Thus, the U.S. system purports to provide both individual and corporate defendants with a reasonable degree of certainty and to ensure that all defendants are sentenced according to the same objective criteria.  Critics contend, however, that, the reality is far different.  They point out that in the case of guilty pleas, which account for the vast majority of convictions in the U.S., the guidelines are subject to substantial negotiation and horse-trading between prosecution and defence and are often manipulated to arrive at a recommended sentencing range that is acceptable to both prosecution and defence.  This problem, they claim, is especially acute in the case of corporate prosecutions which often take the form of Deferred Prosecution Agreements (DPAs) or Non-Prosecution Agreements (NPAs) which typically involve no judicial oversight, review or approval.  Although the guidelines do provide a greater degree of objectivity than the predecessor discretionary system, there is undoubtedly some truth to what the critics say. The prevalence of NPAs and DPAs and the negotiated nature of guidelines sentences suggests that something other than the mathematical formula for calculating corporate fines is behind corporate self-reporting and aggressive corporate enforcement in the U.S..  One factor may be the guidelines scheme for individuals.  When the guidelines were introduced in the late 1980’s, they generally provided for very long prison sentences with little opportunity for the judge to sentence below the prescribed range unless the defendant provided “substantial assistance” to prosecutors.  This resulted in a substantial increase in the number of defendants wishing to cooperate and the development of a prosecutorial system based largely on “cooperating witnesses” who are crucial to almost every major federal prosecution in the United States [1].  The effective use of cooperating witnesses, together with other proactive investigative techniques, such as wiretaps and undercover operations, creates a credible threat of prosecution in the U.S..  It is likely that it this threat, more than the mere existence of the guidelines or DPAs, that induces corporate to self-disclose in the U.S.

An encouragement to self report?

It is clear that there is a greater focus in England on judicial scrutiny of the terms of a DPA and greater discretion afforded to Judges in sentencing individuals and organisations than in the US, with the result that there is less certainty on the outcome for those who choose to self report, plead guilty or otherwise enter into a DPA.  This is clearly a policy decision on the part of the UK legislature, seeking to strike a balance between encouraging self reporting while giving the judiciary sufficient flexibility to ensure that offenders are appropriately punished. It remains to be seen the extent to which the combination of the Guidelines and DPAs will positively encourage organisations to report their wrongdoing.  There will be many cases where they will be legally obliged to report their wrongdoing due to their anti-money laundering reporting obligations; there will be cases where it will clearly be in the best interests of the organisation to self report, and there will be those where the position will be more finely balanced. Despite the incentives that the Guidelines and the DPAs provide to self report, they are only part of a wider process. As discussed above, the growth in corporate self reporting in the U.S. was the result of a range of measures, in particular the combination of long sentences for individuals with significant reductions for cooperation.  While this is also true of the new Guidelines, the greater flexibility afforded to Judges in the sentencing process may provide less certainty for individuals with the result that full cooperation from individuals (and thus the need to self report by organisations) may not be as pronounced in England as it has been in the US.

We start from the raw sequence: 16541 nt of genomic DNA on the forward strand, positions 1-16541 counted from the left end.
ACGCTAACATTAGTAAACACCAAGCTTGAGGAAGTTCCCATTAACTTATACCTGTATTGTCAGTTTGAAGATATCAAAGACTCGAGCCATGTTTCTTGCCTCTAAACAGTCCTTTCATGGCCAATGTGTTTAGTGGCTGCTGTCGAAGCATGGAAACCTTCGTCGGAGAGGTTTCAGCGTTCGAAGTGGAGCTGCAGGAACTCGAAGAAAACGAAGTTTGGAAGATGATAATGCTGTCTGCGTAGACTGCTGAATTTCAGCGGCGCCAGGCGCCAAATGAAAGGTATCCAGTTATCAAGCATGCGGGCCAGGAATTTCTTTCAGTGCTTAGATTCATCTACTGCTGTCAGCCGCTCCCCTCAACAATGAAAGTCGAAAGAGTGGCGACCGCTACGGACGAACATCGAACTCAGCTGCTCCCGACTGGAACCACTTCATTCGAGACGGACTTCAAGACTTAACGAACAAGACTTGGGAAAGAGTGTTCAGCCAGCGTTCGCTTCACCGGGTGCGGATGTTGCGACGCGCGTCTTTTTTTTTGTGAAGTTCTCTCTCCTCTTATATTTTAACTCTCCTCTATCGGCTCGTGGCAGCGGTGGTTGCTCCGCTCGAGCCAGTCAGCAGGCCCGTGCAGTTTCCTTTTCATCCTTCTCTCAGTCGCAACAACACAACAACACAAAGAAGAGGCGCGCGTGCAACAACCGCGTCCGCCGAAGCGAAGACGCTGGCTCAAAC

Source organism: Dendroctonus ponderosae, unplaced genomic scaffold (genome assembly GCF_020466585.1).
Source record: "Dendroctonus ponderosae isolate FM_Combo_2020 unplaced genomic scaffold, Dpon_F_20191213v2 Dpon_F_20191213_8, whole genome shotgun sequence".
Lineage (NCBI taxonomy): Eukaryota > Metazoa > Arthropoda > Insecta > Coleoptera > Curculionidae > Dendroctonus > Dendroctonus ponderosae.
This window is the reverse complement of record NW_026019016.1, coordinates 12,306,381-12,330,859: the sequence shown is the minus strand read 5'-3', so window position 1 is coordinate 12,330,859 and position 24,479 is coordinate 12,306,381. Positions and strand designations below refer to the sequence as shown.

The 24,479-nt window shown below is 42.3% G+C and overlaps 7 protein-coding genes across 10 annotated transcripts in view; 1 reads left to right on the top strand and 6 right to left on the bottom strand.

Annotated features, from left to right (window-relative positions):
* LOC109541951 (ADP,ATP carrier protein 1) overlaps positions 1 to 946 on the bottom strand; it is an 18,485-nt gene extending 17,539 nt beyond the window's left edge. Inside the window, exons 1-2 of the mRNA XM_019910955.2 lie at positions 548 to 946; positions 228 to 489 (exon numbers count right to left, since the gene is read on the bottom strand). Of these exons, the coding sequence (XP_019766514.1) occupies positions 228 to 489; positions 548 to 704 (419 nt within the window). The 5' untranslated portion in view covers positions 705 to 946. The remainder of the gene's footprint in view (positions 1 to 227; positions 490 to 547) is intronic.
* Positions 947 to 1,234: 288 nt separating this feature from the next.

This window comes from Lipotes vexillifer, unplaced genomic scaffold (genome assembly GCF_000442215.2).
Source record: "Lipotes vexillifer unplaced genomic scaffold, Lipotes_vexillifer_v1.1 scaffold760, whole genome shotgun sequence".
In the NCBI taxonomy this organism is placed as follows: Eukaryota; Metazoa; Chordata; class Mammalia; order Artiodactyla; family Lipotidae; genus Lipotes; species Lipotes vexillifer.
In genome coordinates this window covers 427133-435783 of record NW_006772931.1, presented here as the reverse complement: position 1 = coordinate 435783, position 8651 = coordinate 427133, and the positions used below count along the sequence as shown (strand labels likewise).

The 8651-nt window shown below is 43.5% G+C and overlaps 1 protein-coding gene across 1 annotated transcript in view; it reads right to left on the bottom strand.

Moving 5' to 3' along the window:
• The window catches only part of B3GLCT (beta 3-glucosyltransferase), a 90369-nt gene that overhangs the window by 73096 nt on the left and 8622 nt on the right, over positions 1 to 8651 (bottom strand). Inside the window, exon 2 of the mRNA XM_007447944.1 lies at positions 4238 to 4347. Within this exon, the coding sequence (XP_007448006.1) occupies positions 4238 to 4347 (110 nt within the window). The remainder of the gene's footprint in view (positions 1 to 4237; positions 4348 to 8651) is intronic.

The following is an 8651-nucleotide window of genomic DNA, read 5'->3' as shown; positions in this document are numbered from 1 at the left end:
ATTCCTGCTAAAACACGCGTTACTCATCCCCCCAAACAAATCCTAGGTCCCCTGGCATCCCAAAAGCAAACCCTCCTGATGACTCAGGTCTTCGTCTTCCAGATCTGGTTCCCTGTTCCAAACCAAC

[1]       In 2004, the U.S. Supreme Court ruled that the mandatory nature of the guidelines was unconstitutional and held that the guidelines could only be advisory.   The guidelines continue, however, to play an important role in plea negotiations and sentencing, defendants still receive substantial benefits for cooperation and the system of “cooperating witnesses” remains a crucial part of DOJ enforcement By Charles Thomson*, Tom Firestone* and Matthew Foster*

* Charles Thomson is a partner, Tom Firestone is a senior counsel and Matthew Foster an associate in Baker & McKenzie’s London office.


Charles Thomson is a partner and solicitor advocate in Baker McKenzie’s Dispute Resolution Practice Group in London. He co-manages the Business Crime Unit, and is part of the Financial Institutions Disputes, Contentious Trusts and Compliance and Investigations Groups. Charles joined the Firm as a trainee in 2002, and concurrently spent three months on secondment as a judicial assistant at the Royal Courts of Justice in the Civil Appeals Division. A solicitor advocate since 2007, Charles appears as an advocate in all Higher Courts in England and Wales. Chambers and Legal 500 both commend Charles for his legal practice. Charles is also listed as a Rising Star in Litigation by Legal Week.